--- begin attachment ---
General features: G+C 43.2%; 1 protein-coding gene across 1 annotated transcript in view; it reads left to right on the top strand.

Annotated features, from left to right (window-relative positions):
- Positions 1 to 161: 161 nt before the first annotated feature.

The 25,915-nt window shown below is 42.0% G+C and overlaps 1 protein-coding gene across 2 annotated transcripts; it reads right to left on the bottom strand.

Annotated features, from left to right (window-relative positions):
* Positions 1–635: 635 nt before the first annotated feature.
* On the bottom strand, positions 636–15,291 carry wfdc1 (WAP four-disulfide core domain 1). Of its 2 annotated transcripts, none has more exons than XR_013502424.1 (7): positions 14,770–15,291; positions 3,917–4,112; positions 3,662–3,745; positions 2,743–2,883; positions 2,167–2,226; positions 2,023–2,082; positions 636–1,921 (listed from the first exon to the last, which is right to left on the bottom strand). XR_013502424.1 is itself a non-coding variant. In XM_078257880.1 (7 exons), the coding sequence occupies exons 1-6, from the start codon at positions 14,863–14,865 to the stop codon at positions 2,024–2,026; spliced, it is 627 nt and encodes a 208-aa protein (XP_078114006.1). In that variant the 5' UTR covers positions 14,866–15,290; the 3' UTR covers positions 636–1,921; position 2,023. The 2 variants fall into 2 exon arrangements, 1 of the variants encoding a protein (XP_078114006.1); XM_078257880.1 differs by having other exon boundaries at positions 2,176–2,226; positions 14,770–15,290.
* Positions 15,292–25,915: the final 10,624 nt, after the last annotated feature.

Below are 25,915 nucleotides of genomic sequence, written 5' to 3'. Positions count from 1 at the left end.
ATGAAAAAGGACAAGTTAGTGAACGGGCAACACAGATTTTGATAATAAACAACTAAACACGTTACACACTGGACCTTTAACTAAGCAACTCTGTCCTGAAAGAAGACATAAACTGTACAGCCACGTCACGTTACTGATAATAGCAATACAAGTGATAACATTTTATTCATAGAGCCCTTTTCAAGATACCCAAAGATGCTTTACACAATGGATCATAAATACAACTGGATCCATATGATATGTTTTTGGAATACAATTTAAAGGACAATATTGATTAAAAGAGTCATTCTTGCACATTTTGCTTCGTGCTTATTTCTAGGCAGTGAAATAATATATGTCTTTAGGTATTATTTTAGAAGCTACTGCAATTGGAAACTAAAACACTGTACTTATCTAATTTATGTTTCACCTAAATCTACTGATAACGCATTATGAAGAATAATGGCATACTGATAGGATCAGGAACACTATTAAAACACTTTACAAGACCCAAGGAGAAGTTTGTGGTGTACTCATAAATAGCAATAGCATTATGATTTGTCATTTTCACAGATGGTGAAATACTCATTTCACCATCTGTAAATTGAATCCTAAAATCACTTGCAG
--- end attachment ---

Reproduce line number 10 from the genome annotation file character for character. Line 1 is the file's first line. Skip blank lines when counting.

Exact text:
ATGAAAAAGGACAAGTTAGTGAACGGGCAACACAGATTTTGATAATAAACAACTAAACACGTTACACACTGGACCTTTAACTAAGCAACTCTGTCCTGAAAGAAGACATAAACTGTACAGCCACGTCACGTTACTGATAATAGCAATACAAGTGATAACATTTTATTCATAGAGCCCTTTTCAAGATACCCAAAGATGCTTTACACAATGGATCATAAATACAACTGGATCCATATGATATGTTTTTGGAATACAATTTAAAGGACAATATTGATTAAAAGAGTCATTCTTGCACATTTTGCTTCGTGCTTATTTCTAGGCAGTGAAATAATATATGTCTTTAGGTATTATTTTAGAAGCTACTGCAATTGGAAACTAAAACACTGTACTTATCTAATTTATGTTTCACCTAAATCTACTGATAACGCATTATGAAGAATAATGGCATACTGATAGGATCAGGAACACTATTAAAACACTTTACAAGACCCAAGGAGAAGTTTGTGGTGTACTCATAAATAGCAATAGCATTATGATTTGTCATTTTCACAGATGGTGAAATACTCATTTCACCATCTGTAAATTGAATCCTAAAATCACTTGCAG